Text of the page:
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Eden Jose
Eden Jose

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The Examination Day

Sharing my notes and thoughts about the AWS SysOps Administrator Associate Exam.

Before anything else, I'd like to say that it is extremely helpful to take the AWS Solutions Architect Associate Exam first before diving into the other two Associate exams (SysOps Associate and Developer). You'll get a good sense of how each services of AWS functions and how they are used when building solutions.

Just like with any skills, it is essential to start with the essentials. Learn the theory, play around, break things, and fix them afterwards. When you have a good grasp on architecting solutions, you can move on to learning how to maintain them. This is where the SysOps Administrator Associate comes in.

data center

As a background, I started my work in IT Networking and handled routers and switches, and network management tools. I also had a short stint as an application support at a FinTech company. Besides that, I've handled Linux servers in my previous job.

All in all, I can say I'm more of an infrastructure guy with a bit of programming. I'm still a work in progress though and there's definitely a lot of technologies that I've yet to learn. I'm trying to expose myself to as many linux projects and python projects as possible. Automation is still a relatively new concept to me but I'm managing to create my own scripts and processes.

aws solutions architect

I actually started with AWS Cloud Practitioner Exam last August and then 29 days after, sat for the AWS Solutions Architect-Associate Exam. I set myself to take on the AWS SysOps exam next. However, there were other stuff at work that I need to focus on at that time so I had to park the Sysops study for a while.

I resumed the review last January to February and decided to post my notes in my github account. During this time, I was having some personal challenges brewing at home and this sort of slowed be down for a bit. I tried to gather myself, pushed through with the mission, and set to take the exam by March. Little did I know, I'll be pushing it for another 2 months.

On my first attempt, I was having problems with my internet connection and the proctor cancelled the exam while I wait for the test window to load. I had my previous online certifications through Pearson Vue before but this was the first time that the proctor closed the exam without informing me first. I reported me and they refunded the exam fee plus the voucher I used after four days. Since I was a bit tight on budget, I waited for the refund to come in before scheduling the exam for the second time around.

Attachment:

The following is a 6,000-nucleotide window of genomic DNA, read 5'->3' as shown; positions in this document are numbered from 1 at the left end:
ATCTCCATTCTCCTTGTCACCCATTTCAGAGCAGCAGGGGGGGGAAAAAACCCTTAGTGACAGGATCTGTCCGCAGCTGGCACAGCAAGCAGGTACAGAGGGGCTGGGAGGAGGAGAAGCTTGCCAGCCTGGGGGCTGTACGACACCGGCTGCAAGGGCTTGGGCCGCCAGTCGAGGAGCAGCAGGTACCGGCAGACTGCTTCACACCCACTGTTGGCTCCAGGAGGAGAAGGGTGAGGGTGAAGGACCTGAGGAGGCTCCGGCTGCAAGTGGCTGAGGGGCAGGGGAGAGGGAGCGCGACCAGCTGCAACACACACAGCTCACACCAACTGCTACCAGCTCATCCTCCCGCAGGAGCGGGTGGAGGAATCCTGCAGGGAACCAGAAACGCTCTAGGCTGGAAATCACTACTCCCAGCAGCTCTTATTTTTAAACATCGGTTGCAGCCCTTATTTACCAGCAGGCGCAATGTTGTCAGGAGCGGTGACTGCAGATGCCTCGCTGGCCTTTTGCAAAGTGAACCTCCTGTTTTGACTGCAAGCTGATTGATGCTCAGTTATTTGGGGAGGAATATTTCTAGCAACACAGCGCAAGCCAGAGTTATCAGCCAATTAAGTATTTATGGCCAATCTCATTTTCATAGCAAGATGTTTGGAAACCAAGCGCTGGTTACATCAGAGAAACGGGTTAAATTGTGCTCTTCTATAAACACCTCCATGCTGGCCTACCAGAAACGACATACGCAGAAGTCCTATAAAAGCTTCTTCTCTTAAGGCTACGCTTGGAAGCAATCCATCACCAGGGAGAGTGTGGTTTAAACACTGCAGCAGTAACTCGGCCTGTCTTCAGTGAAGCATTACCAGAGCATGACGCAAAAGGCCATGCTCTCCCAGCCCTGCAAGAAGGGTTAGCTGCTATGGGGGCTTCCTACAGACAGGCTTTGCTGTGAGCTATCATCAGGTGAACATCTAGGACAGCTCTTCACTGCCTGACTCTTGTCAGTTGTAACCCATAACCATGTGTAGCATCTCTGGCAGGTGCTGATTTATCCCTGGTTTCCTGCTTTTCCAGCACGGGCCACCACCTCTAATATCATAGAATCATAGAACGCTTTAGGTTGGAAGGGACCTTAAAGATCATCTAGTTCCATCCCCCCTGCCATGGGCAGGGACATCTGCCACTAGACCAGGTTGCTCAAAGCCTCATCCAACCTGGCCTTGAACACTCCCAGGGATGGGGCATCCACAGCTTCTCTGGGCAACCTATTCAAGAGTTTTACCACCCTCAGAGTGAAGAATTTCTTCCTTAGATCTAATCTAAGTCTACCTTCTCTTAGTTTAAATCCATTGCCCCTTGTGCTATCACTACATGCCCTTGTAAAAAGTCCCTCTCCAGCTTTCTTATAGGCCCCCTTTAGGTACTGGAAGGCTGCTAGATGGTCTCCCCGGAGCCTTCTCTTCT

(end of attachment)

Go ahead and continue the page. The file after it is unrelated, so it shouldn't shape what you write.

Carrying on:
Last 24-May, I prepared my desk at home, cleared my mind, and sat in for the exam. I was praying hard for the exam to go through since I've already devoted so much time into it. After some 48 minutes, I submitted the 65th question and after some more clicks, the result flashed right before my eyes.

And man, that's some sweet-tasting bacon.


Of course, I know you came across this post when you were searching for notes and tips on how to best prepare for the AWS SysOps Administrator Associate Exam so I would put them here as well. You can find my Github post here. Be sure to check the summary notes.

For the materials, these are the ones I focused on:


I suggest you go through either Stephane Maarek's course or Neal Davis's course. You'll be good even if you finish just one course but I just went through both since they have different approaches so even if you miss some details from Maarek's course, you'll be sure to cover it through Davis's course.

Also, make sure to play around in your AWS console. It's a definite must to be exposed and familiar on the tabs and options in the console as this further cement the concepts you learn in the courses. Besides following the labs in the course, I recommend breaking the labs you built and trying to fix them on your own. This way, you're sure to put your Google-Fu to use as well.

Once you're done with the course and comfortable with the console, you can proceed with the Practice Exams. You can opt with the Practice Exams from Maarek and Davis which are also available in Udemy. You can then pair them up with the Practice Tests from Tutorials Dojo. Each questions are presented with explanation on the correct and incorrect choices. Be sure to read both and understand because there are some questions with more than 1 possible answer.

Lastly, supplement the courses and practice test with the official documentation from AWS themselves. You can't cover every blog and documentation for every AWS service there is, but you'll have a greater chance of passing the exam.


I thought of putting this at the top first because you must first define why you want to take the exam. It could be for career progression, learning a new skill, or you want to break into a cloud role. This is important to determine first because this will define how you'll go through the whole learning process.

Do not go through the exam for the sake of the certification or badge.
As with any cloud role, you'll have to back the certs with some skills and experience and the way to do this is to build something, regardless of how simple or complex it is. There's no other way but to get your hands dirty. I'm still on the quest of exposing myself to as many cloud technologies as possible too, and it'll be great to have other people jump in on the train-ride.

Learn for the sake of learning.
Learn because you're extremely curious about something.
If you'll follow this and modify your mindset, you're sure to go far with any endeavor who wish to pursue.

Now, happy learning!

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